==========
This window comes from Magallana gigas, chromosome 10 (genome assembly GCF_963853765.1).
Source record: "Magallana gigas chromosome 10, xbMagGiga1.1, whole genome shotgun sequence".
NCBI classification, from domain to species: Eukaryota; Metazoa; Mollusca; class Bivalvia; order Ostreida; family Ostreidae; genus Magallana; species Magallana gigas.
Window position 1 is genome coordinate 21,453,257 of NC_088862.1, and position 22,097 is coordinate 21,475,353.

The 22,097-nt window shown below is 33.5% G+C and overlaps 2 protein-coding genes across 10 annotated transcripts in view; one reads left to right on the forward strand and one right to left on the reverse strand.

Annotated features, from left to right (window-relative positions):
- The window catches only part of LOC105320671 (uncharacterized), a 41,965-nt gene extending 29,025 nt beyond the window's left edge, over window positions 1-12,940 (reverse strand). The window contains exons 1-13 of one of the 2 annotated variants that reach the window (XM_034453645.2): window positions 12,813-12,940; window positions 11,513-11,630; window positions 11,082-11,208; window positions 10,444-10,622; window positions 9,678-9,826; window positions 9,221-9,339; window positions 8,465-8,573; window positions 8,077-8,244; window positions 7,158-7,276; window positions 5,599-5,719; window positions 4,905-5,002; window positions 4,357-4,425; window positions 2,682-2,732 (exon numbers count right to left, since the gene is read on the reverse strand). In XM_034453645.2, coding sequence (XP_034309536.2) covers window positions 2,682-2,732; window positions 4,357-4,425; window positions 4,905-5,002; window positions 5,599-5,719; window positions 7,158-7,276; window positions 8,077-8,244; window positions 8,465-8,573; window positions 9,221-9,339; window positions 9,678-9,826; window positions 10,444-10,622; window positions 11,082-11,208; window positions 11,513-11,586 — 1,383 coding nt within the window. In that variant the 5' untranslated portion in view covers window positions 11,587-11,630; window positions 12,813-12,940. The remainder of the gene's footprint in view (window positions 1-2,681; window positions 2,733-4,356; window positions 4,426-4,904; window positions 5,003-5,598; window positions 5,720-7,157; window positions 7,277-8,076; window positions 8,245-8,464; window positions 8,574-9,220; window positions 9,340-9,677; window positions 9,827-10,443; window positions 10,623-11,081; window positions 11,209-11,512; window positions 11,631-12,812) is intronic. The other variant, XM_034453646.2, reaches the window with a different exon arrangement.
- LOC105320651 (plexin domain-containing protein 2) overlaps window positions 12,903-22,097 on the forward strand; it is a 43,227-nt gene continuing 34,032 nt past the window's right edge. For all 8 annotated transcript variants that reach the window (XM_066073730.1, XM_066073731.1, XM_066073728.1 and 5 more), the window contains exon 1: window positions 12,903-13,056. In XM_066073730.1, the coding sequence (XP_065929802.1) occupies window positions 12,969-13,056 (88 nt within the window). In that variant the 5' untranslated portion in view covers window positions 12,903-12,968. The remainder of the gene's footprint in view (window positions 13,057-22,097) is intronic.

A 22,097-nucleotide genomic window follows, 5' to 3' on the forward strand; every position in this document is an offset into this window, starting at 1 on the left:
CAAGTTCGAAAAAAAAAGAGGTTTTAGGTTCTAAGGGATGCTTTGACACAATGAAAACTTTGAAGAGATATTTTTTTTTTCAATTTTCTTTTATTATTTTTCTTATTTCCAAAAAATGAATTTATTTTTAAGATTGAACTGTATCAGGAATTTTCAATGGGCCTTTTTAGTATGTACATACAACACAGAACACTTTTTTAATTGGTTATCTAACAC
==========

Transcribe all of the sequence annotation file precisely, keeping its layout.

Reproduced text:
This window comes from Magallana gigas, chromosome 10 (genome assembly GCF_963853765.1).
Source record: "Magallana gigas chromosome 10, xbMagGiga1.1, whole genome shotgun sequence".
NCBI classification, from domain to species: Eukaryota; Metazoa; Mollusca; class Bivalvia; order Ostreida; family Ostreidae; genus Magallana; species Magallana gigas.
Window position 1 is genome coordinate 21,453,257 of NC_088862.1, and position 22,097 is coordinate 21,475,353.

The 22,097-nt window shown below is 33.5% G+C and overlaps 2 protein-coding genes across 10 annotated transcripts in view; one reads left to right on the forward strand and one right to left on the reverse strand.

Annotated features, from left to right (window-relative positions):
- The window catches only part of LOC105320671 (uncharacterized), a 41,965-nt gene extending 29,025 nt beyond the window's left edge, over window positions 1-12,940 (reverse strand). The window contains exons 1-13 of one of the 2 annotated variants that reach the window (XM_034453645.2): window positions 12,813-12,940; window positions 11,513-11,630; window positions 11,082-11,208; window positions 10,444-10,622; window positions 9,678-9,826; window positions 9,221-9,339; window positions 8,465-8,573; window positions 8,077-8,244; window positions 7,158-7,276; window positions 5,599-5,719; window positions 4,905-5,002; window positions 4,357-4,425; window positions 2,682-2,732 (exon numbers count right to left, since the gene is read on the reverse strand). In XM_034453645.2, coding sequence (XP_034309536.2) covers window positions 2,682-2,732; window positions 4,357-4,425; window positions 4,905-5,002; window positions 5,599-5,719; window positions 7,158-7,276; window positions 8,077-8,244; window positions 8,465-8,573; window positions 9,221-9,339; window positions 9,678-9,826; window positions 10,444-10,622; window positions 11,082-11,208; window positions 11,513-11,586 — 1,383 coding nt within the window. In that variant the 5' untranslated portion in view covers window positions 11,587-11,630; window positions 12,813-12,940. The remainder of the gene's footprint in view (window positions 1-2,681; window positions 2,733-4,356; window positions 4,426-4,904; window positions 5,003-5,598; window positions 5,720-7,157; window positions 7,277-8,076; window positions 8,245-8,464; window positions 8,574-9,220; window positions 9,340-9,677; window positions 9,827-10,443; window positions 10,623-11,081; window positions 11,209-11,512; window positions 11,631-12,812) is intronic. The other variant, XM_034453646.2, reaches the window with a different exon arrangement.
- LOC105320651 (plexin domain-containing protein 2) overlaps window positions 12,903-22,097 on the forward strand; it is a 43,227-nt gene continuing 34,032 nt past the window's right edge. For all 8 annotated transcript variants that reach the window (XM_066073730.1, XM_066073731.1, XM_066073728.1 and 5 more), the window contains exon 1: window positions 12,903-13,056. In XM_066073730.1, the coding sequence (XP_065929802.1) occupies window positions 12,969-13,056 (88 nt within the window). In that variant the 5' untranslated portion in view covers window positions 12,903-12,968. The remainder of the gene's footprint in view (window positions 13,057-22,097) is intronic.

A 22,097-nucleotide genomic window follows, 5' to 3' on the forward strand; every position in this document is an offset into this window, starting at 1 on the left:
CAAGTTCGAAAAAAAAAGAGGTTTTAGGTTCTAAGGGATGCTTTGACACAATGAAAACTTTGAAGAGATATTTTTTTTTTCAATTTTCTTTTATTATTTTTCTTATTTCCAAAAAATGAATTTATTTTTAAGATTGAACTGTATCAGGAATTTTCAATGGGCCTTTTTAGTATGTACATACAACACAGAACACTTTTTTAATTGGTTATCTAACAC